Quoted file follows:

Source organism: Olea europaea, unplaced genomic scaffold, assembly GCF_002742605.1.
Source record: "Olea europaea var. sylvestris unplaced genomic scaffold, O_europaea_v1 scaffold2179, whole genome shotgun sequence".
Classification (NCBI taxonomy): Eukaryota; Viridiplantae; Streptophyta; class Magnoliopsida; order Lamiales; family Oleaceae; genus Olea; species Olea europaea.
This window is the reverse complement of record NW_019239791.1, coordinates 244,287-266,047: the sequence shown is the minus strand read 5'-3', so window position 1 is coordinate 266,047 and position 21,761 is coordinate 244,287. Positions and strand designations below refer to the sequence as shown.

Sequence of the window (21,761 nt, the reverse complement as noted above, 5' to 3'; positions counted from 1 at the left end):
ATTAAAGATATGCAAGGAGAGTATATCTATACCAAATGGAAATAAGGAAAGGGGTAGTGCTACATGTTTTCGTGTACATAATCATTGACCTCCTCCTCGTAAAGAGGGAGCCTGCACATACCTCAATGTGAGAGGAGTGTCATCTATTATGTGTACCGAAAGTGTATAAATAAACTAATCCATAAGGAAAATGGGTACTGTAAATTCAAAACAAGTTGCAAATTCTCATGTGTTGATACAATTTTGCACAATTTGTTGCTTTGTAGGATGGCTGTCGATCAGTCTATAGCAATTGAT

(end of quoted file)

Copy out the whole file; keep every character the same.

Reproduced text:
Source organism: Olea europaea, unplaced genomic scaffold, assembly GCF_002742605.1.
Source record: "Olea europaea var. sylvestris unplaced genomic scaffold, O_europaea_v1 scaffold2179, whole genome shotgun sequence".
Classification (NCBI taxonomy): Eukaryota; Viridiplantae; Streptophyta; class Magnoliopsida; order Lamiales; family Oleaceae; genus Olea; species Olea europaea.
This window is the reverse complement of record NW_019239791.1, coordinates 244,287-266,047: the sequence shown is the minus strand read 5'-3', so window position 1 is coordinate 266,047 and position 21,761 is coordinate 244,287. Positions and strand designations below refer to the sequence as shown.

Sequence of the window (21,761 nt, the reverse complement as noted above, 5' to 3'; positions counted from 1 at the left end):
ATTAAAGATATGCAAGGAGAGTATATCTATACCAAATGGAAATAAGGAAAGGGGTAGTGCTACATGTTTTCGTGTACATAATCATTGACCTCCTCCTCGTAAAGAGGGAGCCTGCACATACCTCAATGTGAGAGGAGTGTCATCTATTATGTGTACCGAAAGTGTATAAATAAACTAATCCATAAGGAAAATGGGTACTGTAAATTCAAAACAAGTTGCAAATTCTCATGTGTTGATACAATTTTGCACAATTTGTTGCTTTGTAGGATGGCTGTCGATCAGTCTATAGCAATTGAT